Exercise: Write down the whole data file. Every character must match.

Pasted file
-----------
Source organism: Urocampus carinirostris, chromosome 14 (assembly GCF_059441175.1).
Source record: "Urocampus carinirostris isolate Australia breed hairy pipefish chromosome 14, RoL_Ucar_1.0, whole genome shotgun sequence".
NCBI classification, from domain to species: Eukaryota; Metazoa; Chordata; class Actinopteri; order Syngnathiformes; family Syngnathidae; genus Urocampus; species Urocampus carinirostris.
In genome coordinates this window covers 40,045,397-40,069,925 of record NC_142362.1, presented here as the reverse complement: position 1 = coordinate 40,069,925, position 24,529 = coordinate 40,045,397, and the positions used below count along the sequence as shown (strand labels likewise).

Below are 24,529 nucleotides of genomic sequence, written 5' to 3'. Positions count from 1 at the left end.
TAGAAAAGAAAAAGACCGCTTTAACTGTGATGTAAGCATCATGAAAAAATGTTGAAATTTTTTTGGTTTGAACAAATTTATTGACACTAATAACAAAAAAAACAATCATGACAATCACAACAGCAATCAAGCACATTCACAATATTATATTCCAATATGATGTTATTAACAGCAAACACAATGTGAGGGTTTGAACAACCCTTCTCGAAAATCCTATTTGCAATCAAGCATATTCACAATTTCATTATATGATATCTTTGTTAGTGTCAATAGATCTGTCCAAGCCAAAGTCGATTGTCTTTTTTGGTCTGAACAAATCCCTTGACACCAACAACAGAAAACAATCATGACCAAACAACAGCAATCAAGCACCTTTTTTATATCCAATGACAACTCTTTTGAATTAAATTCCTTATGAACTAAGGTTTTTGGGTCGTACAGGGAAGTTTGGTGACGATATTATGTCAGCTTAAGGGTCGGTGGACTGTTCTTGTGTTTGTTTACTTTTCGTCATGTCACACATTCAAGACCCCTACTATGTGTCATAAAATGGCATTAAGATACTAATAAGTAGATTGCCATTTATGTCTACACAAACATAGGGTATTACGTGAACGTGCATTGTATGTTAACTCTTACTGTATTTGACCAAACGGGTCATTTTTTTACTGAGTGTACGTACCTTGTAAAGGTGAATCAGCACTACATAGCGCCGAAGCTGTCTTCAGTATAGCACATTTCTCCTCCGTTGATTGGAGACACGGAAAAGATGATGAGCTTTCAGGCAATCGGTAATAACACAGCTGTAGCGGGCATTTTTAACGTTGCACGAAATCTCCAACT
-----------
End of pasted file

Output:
Source organism: Urocampus carinirostris, chromosome 14 (assembly GCF_059441175.1).
Source record: "Urocampus carinirostris isolate Australia breed hairy pipefish chromosome 14, RoL_Ucar_1.0, whole genome shotgun sequence".
NCBI classification, from domain to species: Eukaryota; Metazoa; Chordata; class Actinopteri; order Syngnathiformes; family Syngnathidae; genus Urocampus; species Urocampus carinirostris.
In genome coordinates this window covers 40,045,397-40,069,925 of record NC_142362.1, presented here as the reverse complement: position 1 = coordinate 40,069,925, position 24,529 = coordinate 40,045,397, and the positions used below count along the sequence as shown (strand labels likewise).

Below are 24,529 nucleotides of genomic sequence, written 5' to 3'. Positions count from 1 at the left end.
TAGAAAAGAAAAAGACCGCTTTAACTGTGATGTAAGCATCATGAAAAAATGTTGAAATTTTTTTGGTTTGAACAAATTTATTGACACTAATAACAAAAAAAACAATCATGACAATCACAACAGCAATCAAGCACATTCACAATATTATATTCCAATATGATGTTATTAACAGCAAACACAATGTGAGGGTTTGAACAACCCTTCTCGAAAATCCTATTTGCAATCAAGCATATTCACAATTTCATTATATGATATCTTTGTTAGTGTCAATAGATCTGTCCAAGCCAAAGTCGATTGTCTTTTTTGGTCTGAACAAATCCCTTGACACCAACAACAGAAAACAATCATGACCAAACAACAGCAATCAAGCACCTTTTTTATATCCAATGACAACTCTTTTGAATTAAATTCCTTATGAACTAAGGTTTTTGGGTCGTACAGGGAAGTTTGGTGACGATATTATGTCAGCTTAAGGGTCGGTGGACTGTTCTTGTGTTTGTTTACTTTTCGTCATGTCACACATTCAAGACCCCTACTATGTGTCATAAAATGGCATTAAGATACTAATAAGTAGATTGCCATTTATGTCTACACAAACATAGGGTATTACGTGAACGTGCATTGTATGTTAACTCTTACTGTATTTGACCAAACGGGTCATTTTTTTACTGAGTGTACGTACCTTGTAAAGGTGAATCAGCACTACATAGCGCCGAAGCTGTCTTCAGTATAGCACATTTCTCCTCCGTTGATTGGAGACACGGAAAAGATGATGAGCTTTCAGGCAATCGGTAATAACACAGCTGTAGCGGGCATTTTTAACGTTGCACGAAATCTCCAACT